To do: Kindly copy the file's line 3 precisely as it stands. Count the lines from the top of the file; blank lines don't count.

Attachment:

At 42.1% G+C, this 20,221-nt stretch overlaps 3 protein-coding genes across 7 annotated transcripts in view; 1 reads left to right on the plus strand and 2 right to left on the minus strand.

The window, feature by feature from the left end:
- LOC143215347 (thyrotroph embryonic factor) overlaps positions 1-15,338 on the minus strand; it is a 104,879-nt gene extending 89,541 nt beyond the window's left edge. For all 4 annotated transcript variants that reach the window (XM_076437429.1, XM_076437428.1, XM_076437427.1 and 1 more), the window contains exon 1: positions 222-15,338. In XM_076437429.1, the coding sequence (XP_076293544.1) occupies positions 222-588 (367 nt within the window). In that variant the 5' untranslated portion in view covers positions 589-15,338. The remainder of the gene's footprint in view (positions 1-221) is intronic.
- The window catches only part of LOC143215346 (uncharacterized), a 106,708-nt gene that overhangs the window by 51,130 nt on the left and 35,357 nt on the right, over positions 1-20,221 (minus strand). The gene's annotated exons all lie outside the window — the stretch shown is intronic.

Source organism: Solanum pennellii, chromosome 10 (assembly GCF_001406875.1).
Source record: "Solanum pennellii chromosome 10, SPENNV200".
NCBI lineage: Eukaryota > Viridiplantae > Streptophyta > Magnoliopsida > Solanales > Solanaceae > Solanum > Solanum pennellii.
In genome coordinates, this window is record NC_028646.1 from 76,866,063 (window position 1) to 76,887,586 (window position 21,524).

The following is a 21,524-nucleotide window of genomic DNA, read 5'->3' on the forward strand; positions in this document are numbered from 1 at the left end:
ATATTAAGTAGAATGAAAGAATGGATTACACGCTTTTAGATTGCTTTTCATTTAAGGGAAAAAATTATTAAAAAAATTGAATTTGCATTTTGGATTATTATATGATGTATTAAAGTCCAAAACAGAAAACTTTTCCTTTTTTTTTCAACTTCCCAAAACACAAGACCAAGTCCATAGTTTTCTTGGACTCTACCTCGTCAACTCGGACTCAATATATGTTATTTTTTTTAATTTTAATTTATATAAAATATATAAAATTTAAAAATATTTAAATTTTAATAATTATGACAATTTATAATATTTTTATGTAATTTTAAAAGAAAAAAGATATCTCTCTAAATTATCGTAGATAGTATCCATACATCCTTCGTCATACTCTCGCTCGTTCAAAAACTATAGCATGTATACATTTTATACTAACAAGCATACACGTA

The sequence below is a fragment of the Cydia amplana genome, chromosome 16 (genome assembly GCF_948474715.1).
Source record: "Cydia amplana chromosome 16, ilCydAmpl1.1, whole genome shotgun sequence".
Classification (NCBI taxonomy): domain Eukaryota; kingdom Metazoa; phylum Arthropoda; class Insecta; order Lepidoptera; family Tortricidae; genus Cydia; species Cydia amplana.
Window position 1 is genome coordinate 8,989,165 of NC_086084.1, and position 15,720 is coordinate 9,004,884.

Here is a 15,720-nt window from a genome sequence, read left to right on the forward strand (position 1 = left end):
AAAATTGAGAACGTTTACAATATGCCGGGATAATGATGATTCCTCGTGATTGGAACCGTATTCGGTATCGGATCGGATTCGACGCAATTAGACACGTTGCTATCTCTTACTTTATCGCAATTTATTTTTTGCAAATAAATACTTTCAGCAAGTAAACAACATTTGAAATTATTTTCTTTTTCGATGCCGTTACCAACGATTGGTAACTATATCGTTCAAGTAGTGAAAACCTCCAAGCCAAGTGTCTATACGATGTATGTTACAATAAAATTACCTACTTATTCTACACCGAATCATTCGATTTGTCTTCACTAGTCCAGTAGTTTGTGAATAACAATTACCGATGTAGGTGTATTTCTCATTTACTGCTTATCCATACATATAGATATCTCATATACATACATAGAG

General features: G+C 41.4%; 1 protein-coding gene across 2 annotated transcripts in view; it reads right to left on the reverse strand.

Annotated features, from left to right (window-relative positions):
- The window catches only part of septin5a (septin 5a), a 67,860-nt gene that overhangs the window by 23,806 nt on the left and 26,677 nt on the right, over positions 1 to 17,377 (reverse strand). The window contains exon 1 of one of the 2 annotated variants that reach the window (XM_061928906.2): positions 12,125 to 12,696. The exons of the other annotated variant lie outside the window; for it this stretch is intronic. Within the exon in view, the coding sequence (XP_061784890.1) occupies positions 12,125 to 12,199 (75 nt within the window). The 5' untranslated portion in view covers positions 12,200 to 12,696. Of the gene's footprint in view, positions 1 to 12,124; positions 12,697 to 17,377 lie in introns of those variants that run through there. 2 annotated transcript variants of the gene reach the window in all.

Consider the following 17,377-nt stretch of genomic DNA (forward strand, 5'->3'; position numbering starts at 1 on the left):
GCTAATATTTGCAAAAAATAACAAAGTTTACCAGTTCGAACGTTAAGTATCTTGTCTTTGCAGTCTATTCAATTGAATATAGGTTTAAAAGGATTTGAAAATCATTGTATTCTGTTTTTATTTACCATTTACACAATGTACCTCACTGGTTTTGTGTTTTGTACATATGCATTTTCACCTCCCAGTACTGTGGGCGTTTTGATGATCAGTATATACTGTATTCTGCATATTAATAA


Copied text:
- LOC143215347 (thyrotroph embryonic factor) overlaps positions 1-15,338 on the minus strand; it is a 104,879-nt gene extending 89,541 nt beyond the window's left edge. For all 4 annotated transcript variants that reach the window (XM_076437429.1, XM_076437428.1, XM_076437427.1 and 1 more), the window contains exon 1: positions 222-15,338. In XM_076437429.1, the coding sequence (XP_076293544.1) occupies positions 222-588 (367 nt within the window). In that variant the 5' untranslated portion in view covers positions 589-15,338. The remainder of the gene's footprint in view (positions 1-221) is intronic.